Updated: Aug 1, 2021
I recently made some difficult career choices. I resigned from not one, but two jobs, both of which I had worked for the past five years. I was really conflicted about what the right course of action was, and it took agonizing spreadsheets, discussions with mentors, and finally a leap of faith. I will intentionally omit the details of my reasons for leaving, but in the most general of terms, I knew I was not where I wanted to be long term. My strategy had been to try to work and fix the problems to create a better space, and so a lot of my conflict came from trying to know when to dig in your heels to make something better, and when to break it off. I had quit jobs before, but they were always very natural resignations: I was moving, I was graduating, or I had clearly received a much better offer.
But when you’re not moving or graduating and you have no offer in hand, when do you know it’s time to go? And what about when all the parts of the job that grieves you being inextricably linked with those parts you love? What will happen to all the beloved relationships and hard work you’ve planted and watered? Will it shrivel up and die?
And I mean, the most salient question is, how will you pay for food? And your mortgage? If you don’t have something lined up, even if you feel all the readiness in the world, if you’re not able to pay those things, you can’t just jump to your utter financial demise.
It’s hard to get any clarity when everything is abstract and hazy, and I have gone through a lot of different listing systems and spreadsheets in the past several months, and these ones helped me to finally get to a decision. It’s hard to see past the next year, but in trying to pivot your life to grow where you want it to, it helped me to look at both the short term situation, and the long.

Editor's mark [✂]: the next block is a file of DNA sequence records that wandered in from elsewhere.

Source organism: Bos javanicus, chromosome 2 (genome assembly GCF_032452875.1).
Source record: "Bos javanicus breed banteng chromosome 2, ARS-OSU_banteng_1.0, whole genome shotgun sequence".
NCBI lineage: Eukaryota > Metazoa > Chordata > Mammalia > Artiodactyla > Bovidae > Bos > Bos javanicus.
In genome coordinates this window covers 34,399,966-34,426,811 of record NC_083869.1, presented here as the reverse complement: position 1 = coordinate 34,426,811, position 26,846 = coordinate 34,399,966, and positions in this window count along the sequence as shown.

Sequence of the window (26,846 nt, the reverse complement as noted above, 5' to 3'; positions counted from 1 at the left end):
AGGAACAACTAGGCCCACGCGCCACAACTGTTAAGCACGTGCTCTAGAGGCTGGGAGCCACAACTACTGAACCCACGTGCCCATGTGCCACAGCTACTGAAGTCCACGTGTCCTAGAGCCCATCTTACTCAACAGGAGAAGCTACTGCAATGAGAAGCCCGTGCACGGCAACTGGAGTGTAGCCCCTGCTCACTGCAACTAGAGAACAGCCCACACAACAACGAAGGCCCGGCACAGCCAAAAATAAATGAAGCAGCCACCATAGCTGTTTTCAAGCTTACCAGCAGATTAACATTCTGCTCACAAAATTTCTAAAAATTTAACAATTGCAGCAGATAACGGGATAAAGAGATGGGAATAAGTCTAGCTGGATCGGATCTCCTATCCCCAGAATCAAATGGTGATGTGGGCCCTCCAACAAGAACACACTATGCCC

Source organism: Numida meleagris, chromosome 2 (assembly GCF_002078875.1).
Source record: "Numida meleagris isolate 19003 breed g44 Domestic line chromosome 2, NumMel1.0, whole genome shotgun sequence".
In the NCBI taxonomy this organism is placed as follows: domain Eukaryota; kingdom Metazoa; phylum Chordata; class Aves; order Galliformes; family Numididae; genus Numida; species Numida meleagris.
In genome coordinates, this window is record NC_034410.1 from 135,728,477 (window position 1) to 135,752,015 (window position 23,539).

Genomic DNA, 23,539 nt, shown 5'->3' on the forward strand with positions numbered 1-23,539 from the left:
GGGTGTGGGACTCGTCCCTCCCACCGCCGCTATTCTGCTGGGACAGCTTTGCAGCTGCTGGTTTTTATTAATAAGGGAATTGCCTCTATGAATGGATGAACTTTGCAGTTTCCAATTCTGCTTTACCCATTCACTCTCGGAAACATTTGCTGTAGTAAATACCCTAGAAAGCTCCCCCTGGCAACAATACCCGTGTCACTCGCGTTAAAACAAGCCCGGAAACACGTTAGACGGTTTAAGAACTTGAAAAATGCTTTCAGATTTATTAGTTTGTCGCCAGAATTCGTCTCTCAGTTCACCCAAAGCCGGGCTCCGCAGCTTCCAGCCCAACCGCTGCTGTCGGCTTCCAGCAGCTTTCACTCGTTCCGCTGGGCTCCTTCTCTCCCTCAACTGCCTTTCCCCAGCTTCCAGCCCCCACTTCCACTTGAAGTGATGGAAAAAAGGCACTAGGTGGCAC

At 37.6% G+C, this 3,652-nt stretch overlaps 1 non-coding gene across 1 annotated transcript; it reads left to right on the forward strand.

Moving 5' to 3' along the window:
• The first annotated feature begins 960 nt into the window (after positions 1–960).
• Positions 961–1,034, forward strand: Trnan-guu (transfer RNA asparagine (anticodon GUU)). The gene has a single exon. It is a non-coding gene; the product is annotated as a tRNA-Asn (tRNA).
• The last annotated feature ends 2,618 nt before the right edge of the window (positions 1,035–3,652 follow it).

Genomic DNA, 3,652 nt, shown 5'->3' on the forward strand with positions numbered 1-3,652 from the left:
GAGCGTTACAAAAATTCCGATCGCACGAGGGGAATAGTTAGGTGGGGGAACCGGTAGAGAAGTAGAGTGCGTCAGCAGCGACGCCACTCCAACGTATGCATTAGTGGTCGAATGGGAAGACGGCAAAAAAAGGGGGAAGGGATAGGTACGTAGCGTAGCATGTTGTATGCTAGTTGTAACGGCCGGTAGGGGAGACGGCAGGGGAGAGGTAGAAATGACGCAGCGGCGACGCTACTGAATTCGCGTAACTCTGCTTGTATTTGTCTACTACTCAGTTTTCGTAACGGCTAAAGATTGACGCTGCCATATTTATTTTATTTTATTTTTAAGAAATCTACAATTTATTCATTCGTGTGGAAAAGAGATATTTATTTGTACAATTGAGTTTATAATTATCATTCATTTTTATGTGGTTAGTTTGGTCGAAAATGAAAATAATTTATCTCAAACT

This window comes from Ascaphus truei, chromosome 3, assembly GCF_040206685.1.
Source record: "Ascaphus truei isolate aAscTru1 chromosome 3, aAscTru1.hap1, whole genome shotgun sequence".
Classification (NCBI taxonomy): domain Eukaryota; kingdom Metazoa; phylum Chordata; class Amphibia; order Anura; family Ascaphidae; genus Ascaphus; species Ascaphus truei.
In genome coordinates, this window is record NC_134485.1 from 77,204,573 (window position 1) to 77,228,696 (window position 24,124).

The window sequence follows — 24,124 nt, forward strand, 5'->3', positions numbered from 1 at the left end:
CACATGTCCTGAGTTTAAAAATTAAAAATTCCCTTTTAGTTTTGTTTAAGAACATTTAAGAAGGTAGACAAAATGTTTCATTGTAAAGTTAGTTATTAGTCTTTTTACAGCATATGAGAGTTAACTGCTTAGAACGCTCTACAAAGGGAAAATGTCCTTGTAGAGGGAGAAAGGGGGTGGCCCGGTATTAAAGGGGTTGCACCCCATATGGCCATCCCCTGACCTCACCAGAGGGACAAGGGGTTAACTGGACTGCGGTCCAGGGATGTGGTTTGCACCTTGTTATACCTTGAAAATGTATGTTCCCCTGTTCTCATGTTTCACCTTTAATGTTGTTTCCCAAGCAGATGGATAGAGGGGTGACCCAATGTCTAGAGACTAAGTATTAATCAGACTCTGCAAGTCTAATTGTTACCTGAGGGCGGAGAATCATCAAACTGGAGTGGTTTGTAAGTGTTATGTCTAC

Should I go?
Short Term Pros: Short Term Cons:
Long Term Pros: Long Term Cons:
Can I financially go? Worst case scenario budget.
If I work two part time jobs, can we meet all the bills we have to? For six months? For one year? What can we go without (remembering that this isn’t for forever, but just for right now). Is Joe Biden trying to help me quit my job with the stimulus?
Where do you want to go as a person? How do you want to grow? Instead of losing yourself in impossible-seeming daydreams and cynicism, can you fill out some spreadsheets?
I was furiously composing a pro/con list when a relative mentioned that he remembers when he used to likewise be paralyzed by options, and now he realizes that it all works out in the end. But of course, while his path has ultimately led to success, not everyone’s is like that. And you don’t know how your story’s going to end until you get there. The smugness of success can numb you to others’ very real waterloos.
But beautiful spreadsheets can only take you so far. At some point, you have to realize that there will always be a level of risk and unknown, and you have to let go. You can’t know everything, and reassessing all the possibilities will resign you to nothing but stagnancy. You have to be brave and leap into the unknown.
So, I encourage you to think about where you want to be. What do you want to do? Do you want to be creative with songwriting? Do you want to work less? Do you want to run a marathon? Do you want professional advancement? Do you want a new best friend? Do you want to learn French? Do you want to go to Machu Picchu? Do you want to be a guest on a great podcast called Coffee & Creatives? Here is your plan.
Imagine what you want. Talk with friends, write out your thoughts, and daydream a little.
Spreadsheet the heck out of these thoughts.